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High school and school football team essay

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Sports mascots in the United States and Native American mascot controversy As with college and professional football teams, most high school teams in every state have a mascot or team name. Many are generic allusions conveying an image sense of strength, speed, or bravery.

High school football

Thus, pluralized team names such as Tigers, Eagles, Wildcats, Trojans, and Warriors are fairly common throughout the country. Other team names, however, have a historical connection to the town or area where the high school or school district is located, such as a locally important industry. Many new schools, or schools that had merged with other schools, have allowed their students to "vote" on a new school mascot or team nickname.

Coverage by broadcast media[ edit ] Because of high school football's mostly limited regional appeal, and because most games take place during prime time albeit during the Friday night death slottelevision exposure of high school football on both a local and national basis tends to be limited to championship games only, or for the regular season to the lower-tier stations in a market such as a MyNetworkTV affiliate or independent television station where no critical programming would be pre-empted.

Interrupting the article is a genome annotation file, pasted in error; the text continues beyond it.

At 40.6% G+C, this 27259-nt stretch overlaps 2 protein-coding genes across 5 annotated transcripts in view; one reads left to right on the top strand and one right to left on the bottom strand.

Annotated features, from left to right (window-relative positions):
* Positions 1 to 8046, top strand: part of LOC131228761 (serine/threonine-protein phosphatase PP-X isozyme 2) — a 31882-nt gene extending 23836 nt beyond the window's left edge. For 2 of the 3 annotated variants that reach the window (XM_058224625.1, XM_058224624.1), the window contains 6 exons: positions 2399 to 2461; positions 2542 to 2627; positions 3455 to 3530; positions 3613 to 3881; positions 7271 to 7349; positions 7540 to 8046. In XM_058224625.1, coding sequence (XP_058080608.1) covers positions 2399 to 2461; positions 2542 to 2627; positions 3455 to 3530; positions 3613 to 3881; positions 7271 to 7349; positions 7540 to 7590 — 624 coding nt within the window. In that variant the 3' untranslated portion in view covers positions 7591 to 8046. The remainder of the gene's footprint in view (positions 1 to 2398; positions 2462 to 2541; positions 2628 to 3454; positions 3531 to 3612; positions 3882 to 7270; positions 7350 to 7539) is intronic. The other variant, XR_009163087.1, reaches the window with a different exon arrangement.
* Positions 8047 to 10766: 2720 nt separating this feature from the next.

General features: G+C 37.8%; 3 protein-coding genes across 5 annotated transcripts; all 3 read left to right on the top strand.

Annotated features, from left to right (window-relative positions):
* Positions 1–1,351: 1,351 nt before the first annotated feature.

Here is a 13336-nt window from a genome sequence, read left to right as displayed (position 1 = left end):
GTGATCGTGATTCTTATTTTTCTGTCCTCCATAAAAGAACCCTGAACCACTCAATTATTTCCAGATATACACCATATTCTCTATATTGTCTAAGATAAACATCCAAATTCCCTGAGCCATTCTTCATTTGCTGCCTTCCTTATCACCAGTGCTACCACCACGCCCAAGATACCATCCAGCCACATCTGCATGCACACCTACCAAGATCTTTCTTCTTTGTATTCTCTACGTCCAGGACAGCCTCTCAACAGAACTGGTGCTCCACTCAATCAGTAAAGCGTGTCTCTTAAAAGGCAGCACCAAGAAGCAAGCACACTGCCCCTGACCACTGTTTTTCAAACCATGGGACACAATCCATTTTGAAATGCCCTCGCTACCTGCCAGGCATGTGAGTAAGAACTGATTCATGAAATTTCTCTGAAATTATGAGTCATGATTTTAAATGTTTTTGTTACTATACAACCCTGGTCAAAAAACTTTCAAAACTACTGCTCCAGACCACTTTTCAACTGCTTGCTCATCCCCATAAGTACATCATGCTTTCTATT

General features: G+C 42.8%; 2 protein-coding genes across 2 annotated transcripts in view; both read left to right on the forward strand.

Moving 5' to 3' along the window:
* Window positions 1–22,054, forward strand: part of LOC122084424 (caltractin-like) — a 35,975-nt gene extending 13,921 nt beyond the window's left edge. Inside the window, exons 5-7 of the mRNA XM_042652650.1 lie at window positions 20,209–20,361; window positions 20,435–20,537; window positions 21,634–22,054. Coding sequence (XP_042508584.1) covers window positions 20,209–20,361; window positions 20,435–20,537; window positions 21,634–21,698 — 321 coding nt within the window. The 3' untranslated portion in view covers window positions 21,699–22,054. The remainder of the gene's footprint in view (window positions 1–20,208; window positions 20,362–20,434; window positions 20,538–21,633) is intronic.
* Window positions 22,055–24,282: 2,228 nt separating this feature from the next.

Local public access cable television and local radio stations often air regular season contests, and in some cases, the school's own radio station or a nearby college broadcasts the game using student announcers. There has also been a marked increase in recent years of web-based media covering high school sporting events.

In many television markets, local stations will air 30 or 60-minute 'scoreboard' shows following their late Friday newscast with scores and highlights from games in their coverage area.

Many national media outlets have been producing national high school football rankings, including High School Football America, which has been releasing its Top 25 since 2011.

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One example is the University Interscholastic Leaguewhich governs public school sports in Texas. The Sports Broadcasting Act of 1961 and Public Law 89-800, which govern the antitrust exemptions given to the National Football Leagueprohibit the broadcasting of NFL games within 75 miles of any high school football game on Friday nights between September and early December.

Because most populated areas of the United States have at least one high school football game within a 75-mile radius, and because broadcasting is an integral part of the NFL's business model roughly half of the league's revenue comes from television contractsthis effectively prohibits the playing of NFL games in competition with high school football.